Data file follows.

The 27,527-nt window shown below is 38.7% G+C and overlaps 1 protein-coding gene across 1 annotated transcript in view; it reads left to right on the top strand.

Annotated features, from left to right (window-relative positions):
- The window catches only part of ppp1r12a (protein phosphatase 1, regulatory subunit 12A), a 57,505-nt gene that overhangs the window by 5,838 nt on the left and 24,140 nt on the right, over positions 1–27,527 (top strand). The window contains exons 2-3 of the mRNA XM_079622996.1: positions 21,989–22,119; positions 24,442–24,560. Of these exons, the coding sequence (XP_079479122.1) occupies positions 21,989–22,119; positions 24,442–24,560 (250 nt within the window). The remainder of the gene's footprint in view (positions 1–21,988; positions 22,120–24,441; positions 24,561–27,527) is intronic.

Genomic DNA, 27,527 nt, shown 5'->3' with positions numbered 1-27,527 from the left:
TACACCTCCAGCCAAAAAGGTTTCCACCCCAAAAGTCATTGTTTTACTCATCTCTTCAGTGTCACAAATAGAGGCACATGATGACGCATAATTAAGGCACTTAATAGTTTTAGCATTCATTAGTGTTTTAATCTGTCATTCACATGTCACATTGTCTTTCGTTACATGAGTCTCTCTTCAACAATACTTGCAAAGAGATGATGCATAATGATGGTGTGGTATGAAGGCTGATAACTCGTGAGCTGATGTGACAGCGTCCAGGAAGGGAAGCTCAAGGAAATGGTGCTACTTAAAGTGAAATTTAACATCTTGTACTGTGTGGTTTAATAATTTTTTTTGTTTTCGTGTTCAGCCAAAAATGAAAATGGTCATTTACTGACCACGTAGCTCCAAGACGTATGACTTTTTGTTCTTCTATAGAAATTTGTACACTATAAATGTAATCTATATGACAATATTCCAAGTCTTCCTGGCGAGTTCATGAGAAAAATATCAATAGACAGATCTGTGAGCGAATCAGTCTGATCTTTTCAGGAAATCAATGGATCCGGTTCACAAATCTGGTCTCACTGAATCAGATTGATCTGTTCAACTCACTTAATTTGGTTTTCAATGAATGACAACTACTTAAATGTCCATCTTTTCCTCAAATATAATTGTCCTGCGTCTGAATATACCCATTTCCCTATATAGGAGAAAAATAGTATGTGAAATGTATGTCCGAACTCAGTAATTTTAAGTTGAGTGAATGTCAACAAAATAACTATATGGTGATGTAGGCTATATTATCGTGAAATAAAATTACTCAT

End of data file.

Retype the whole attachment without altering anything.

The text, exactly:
The 27,527-nt window shown below is 38.7% G+C and overlaps 1 protein-coding gene across 1 annotated transcript in view; it reads left to right on the top strand.

Annotated features, from left to right (window-relative positions):
- The window catches only part of ppp1r12a (protein phosphatase 1, regulatory subunit 12A), a 57,505-nt gene that overhangs the window by 5,838 nt on the left and 24,140 nt on the right, over positions 1–27,527 (top strand). The window contains exons 2-3 of the mRNA XM_079622996.1: positions 21,989–22,119; positions 24,442–24,560. Of these exons, the coding sequence (XP_079479122.1) occupies positions 21,989–22,119; positions 24,442–24,560 (250 nt within the window). The remainder of the gene's footprint in view (positions 1–21,988; positions 22,120–24,441; positions 24,561–27,527) is intronic.

Genomic DNA, 27,527 nt, shown 5'->3' with positions numbered 1-27,527 from the left:
TACACCTCCAGCCAAAAAGGTTTCCACCCCAAAAGTCATTGTTTTACTCATCTCTTCAGTGTCACAAATAGAGGCACATGATGACGCATAATTAAGGCACTTAATAGTTTTAGCATTCATTAGTGTTTTAATCTGTCATTCACATGTCACATTGTCTTTCGTTACATGAGTCTCTCTTCAACAATACTTGCAAAGAGATGATGCATAATGATGGTGTGGTATGAAGGCTGATAACTCGTGAGCTGATGTGACAGCGTCCAGGAAGGGAAGCTCAAGGAAATGGTGCTACTTAAAGTGAAATTTAACATCTTGTACTGTGTGGTTTAATAATTTTTTTTGTTTTCGTGTTCAGCCAAAAATGAAAATGGTCATTTACTGACCACGTAGCTCCAAGACGTATGACTTTTTGTTCTTCTATAGAAATTTGTACACTATAAATGTAATCTATATGACAATATTCCAAGTCTTCCTGGCGAGTTCATGAGAAAAATATCAATAGACAGATCTGTGAGCGAATCAGTCTGATCTTTTCAGGAAATCAATGGATCCGGTTCACAAATCTGGTCTCACTGAATCAGATTGATCTGTTCAACTCACTTAATTTGGTTTTCAATGAATGACAACTACTTAAATGTCCATCTTTTCCTCAAATATAATTGTCCTGCGTCTGAATATACCCATTTCCCTATATAGGAGAAAAATAGTATGTGAAATGTATGTCCGAACTCAGTAATTTTAAGTTGAGTGAATGTCAACAAAATAACTATATGGTGATGTAGGCTATATTATCGTGAAATAAAATTACTCAT